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Ride-hailing firms in Singapore step up measures to guard against virus outbreak

Ride-hailing firms in Singapore step up measures to guard against virus outbreak

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4 -min read
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RIDE-HAILING companies in Singapore have stepped up their precautionary measures as the novel coronavirus continues to spread.

Grab suspended its carpooling service GrabShare from Feb 9 to minimise contact between individuals, and is also advising drivers of its GrabHitch car-hitch service against picking up multiple riders per trip.

The move comes after authorities in Singapore on Feb 7 elevated its risk asssessment of the novel coronavirus to Orange, the second highest level, following the emergence of cases without any known links to previous cases or travel history to China.

Of the 43 confirmed cases in Singapore as at Monday afternoon, two are known to have worked as private-hire drivers. One is a 45-year-old Singaporean who is the husband of an infected individual who works at Yong Thai Hang, a health product shop that primarily serves Chinese tourists. The other is a 53-year-old Singaporean male who, as at Feb 8, had no links to previous cases and no travel history to China.

A 64-year-old Singaporean male taxi driver also tested positive for the virus, and had no links to previous cases and no recent travel history to China as at Feb 8.

Gojek told The Business Times that it has strengthened its educational outreach to its drivers. It advises drivers to increase the cars' ventilation by not using the recirculation mode of the air-conditioning system, and to observe good hygiene practices such as washing hands and regularly sanitising door handles and seats.

As an additional measure, private-hire drivers will now be required by operators to submit their temperature readings via their mobile applications, the Land Transport Authority (LTA) said on Monday. LTA will also work with the National Taxi Association and National Private Hire Vehicles Association to set up islandwide temperature-taking stations for all point-to-point drivers.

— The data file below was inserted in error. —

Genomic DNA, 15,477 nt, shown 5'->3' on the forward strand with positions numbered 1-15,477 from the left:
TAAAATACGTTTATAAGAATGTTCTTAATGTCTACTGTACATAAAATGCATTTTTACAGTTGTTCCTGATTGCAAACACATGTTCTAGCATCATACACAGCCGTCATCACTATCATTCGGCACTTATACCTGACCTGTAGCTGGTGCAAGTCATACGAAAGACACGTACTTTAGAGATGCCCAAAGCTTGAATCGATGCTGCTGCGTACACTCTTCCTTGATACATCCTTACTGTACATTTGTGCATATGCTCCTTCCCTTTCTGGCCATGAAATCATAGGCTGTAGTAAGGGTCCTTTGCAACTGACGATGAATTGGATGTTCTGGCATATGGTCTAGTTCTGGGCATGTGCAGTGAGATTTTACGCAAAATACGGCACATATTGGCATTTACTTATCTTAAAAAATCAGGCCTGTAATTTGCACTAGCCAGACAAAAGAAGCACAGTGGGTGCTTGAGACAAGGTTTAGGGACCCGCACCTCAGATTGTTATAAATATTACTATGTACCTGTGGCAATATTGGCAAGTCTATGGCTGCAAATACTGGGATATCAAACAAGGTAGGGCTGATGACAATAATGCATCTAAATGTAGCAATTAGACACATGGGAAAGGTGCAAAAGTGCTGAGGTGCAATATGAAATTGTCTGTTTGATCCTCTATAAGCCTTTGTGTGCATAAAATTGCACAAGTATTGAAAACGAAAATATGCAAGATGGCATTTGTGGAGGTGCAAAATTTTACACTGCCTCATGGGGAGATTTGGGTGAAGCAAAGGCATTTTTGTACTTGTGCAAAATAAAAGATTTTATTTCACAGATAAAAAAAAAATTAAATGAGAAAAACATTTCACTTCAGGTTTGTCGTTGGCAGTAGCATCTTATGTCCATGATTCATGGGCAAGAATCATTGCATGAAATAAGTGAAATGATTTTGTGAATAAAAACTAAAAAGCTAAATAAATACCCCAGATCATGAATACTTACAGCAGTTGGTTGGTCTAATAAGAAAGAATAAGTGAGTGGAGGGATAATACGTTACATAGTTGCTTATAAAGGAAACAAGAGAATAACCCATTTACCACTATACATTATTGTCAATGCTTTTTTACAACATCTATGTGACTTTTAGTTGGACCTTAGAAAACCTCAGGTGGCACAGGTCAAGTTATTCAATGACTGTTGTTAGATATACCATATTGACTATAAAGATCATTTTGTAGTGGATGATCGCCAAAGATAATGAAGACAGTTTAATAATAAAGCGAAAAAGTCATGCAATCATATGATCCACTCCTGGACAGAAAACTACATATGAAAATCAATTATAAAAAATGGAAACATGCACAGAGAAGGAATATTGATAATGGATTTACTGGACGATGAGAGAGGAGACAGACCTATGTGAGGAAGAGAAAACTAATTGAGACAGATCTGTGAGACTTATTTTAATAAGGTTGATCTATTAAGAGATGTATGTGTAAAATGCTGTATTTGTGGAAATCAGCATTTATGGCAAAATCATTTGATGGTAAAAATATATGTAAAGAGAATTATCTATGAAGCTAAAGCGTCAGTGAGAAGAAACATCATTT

To ensure that drivers are protected when ferrying passengers seeking medical attention, the government will provide 300,000 surgical masks to operators to distribute to drivers. The masks are meant for passengers who are unwell, and supplement current efforts by taxi and private-hire operators to provide masks and hand sanitisers to drivers who need them.

Both Grab and Gojek have also put in place measures to aid drivers who are affected by quarantine orders or leaves of absence.

Under Gojek's partnership with insurance provider Gigacover, drivers that are served a quarantine order have prolonged medical leave insurance coverage of up to about S$1,000 for 14 days, or more if the quarantine period is longer. Gojek is also providing a one-off S$100 allowance to these drivers.

Grab is providing a one-time support of S$100 to S$500, based on the programme tier that a driver is in. This is in addition to the S$100 per day of income support from the government for self-employed individuals who are quarantined.

Drivers on Gojek's vehical rental programme, as well as those renting their vehicles from GrabRentals and GrabRentals' affiliated partners, will have their rental waived during the quarantine period.

The death toll from the novel coronavirus is now more than 900, against some 40,000 confirmed cases. This means its fatality rate remains at about 2 per cent compared to around 10 per cent during the 2003 Sars epidemic, though the virus has sickened more people than Sars. Studies on how quickly it spreads remain inconclusive, with a commonly used measure - known as the basic reproduction number - being difficult to calculate.

The virus was first reported as a string of pneumonia-like cases in Wuhan in December, before the World Health Organization identified it in early January as a new strain of coronavirus. It has since spread to markets including Singapore, Malaysia, Taiwan, France, South Korea and Canada.